Which oils are best for your health?

Fiona Hicks

Eating oils is a great way to amp up your healthy-fat intake. Here are some of the best—plus one to avoid.

Best for salads: hemp seed oil

Regular consumption of hemp seed oil can help with a range of health issues, from high blood pressure to dry skin. However, its omega-3 fats are unstable in heat—so enjoy drizzled over cold meals and hearty salads instead.

 

Best for dipping: extra virgin olive oil

This contains a whopping 73 per cent monounsaturated fat, which, as several studies confirm, can lower your risk of heart disease if eaten in place of saturated fat. Make sure you choose an unrefined version, and try as a dip for crusty wholemeal bread.

 

Best for sautéing: ghee

A foundation of Indian cooking, this is butter with the milk solids removed. With no milk solids, there’s no sugar (lactose) to burn, which means you can cook with it at higher temperatures. Use it to sauté vegetables for a delicious side dish.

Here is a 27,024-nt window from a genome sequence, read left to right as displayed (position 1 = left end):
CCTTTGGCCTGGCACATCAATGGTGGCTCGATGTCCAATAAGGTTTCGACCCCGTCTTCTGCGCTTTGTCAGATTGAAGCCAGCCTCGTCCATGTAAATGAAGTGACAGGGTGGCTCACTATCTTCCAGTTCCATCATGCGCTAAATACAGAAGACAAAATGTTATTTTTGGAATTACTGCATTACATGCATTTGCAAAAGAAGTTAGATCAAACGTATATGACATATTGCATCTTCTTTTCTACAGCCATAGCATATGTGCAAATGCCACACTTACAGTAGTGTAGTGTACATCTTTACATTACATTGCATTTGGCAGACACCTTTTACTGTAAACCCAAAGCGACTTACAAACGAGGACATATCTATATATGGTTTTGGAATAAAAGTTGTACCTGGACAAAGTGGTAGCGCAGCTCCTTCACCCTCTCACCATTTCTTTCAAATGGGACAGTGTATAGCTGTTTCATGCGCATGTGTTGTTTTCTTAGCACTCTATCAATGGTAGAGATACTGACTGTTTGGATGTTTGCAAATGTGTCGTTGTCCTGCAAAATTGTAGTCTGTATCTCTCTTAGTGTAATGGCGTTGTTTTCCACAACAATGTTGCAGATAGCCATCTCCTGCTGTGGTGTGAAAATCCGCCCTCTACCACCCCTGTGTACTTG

Best for roasting: coconut oil

This is composed of special medium-chain fatty acids. A review in The Journal of Nutrition found that this type of fat increases energy expenditure as it’s broken down and, because it’s so satiating, it can lead to lower energy intake overall. Coconut oil also had a very high smoking point, so can be used safely at high roasting temperatures.

 

Best for grilling: avocado oil

Derived from the flesh of the fruit, this is chock-full of monounsaturated oleic acid, which can help reduce your cholesterol. It’s so stable that you could use it to deep-fry fish—but grilling is a much healthier alternative!

 

Best avoided: sunflower oil

Scientists found that when heated, sunflower oil releases high levels of aldehydes—chemicals that have been linked to cancer, heart disease and dementia. It’s best to steer clear.
 

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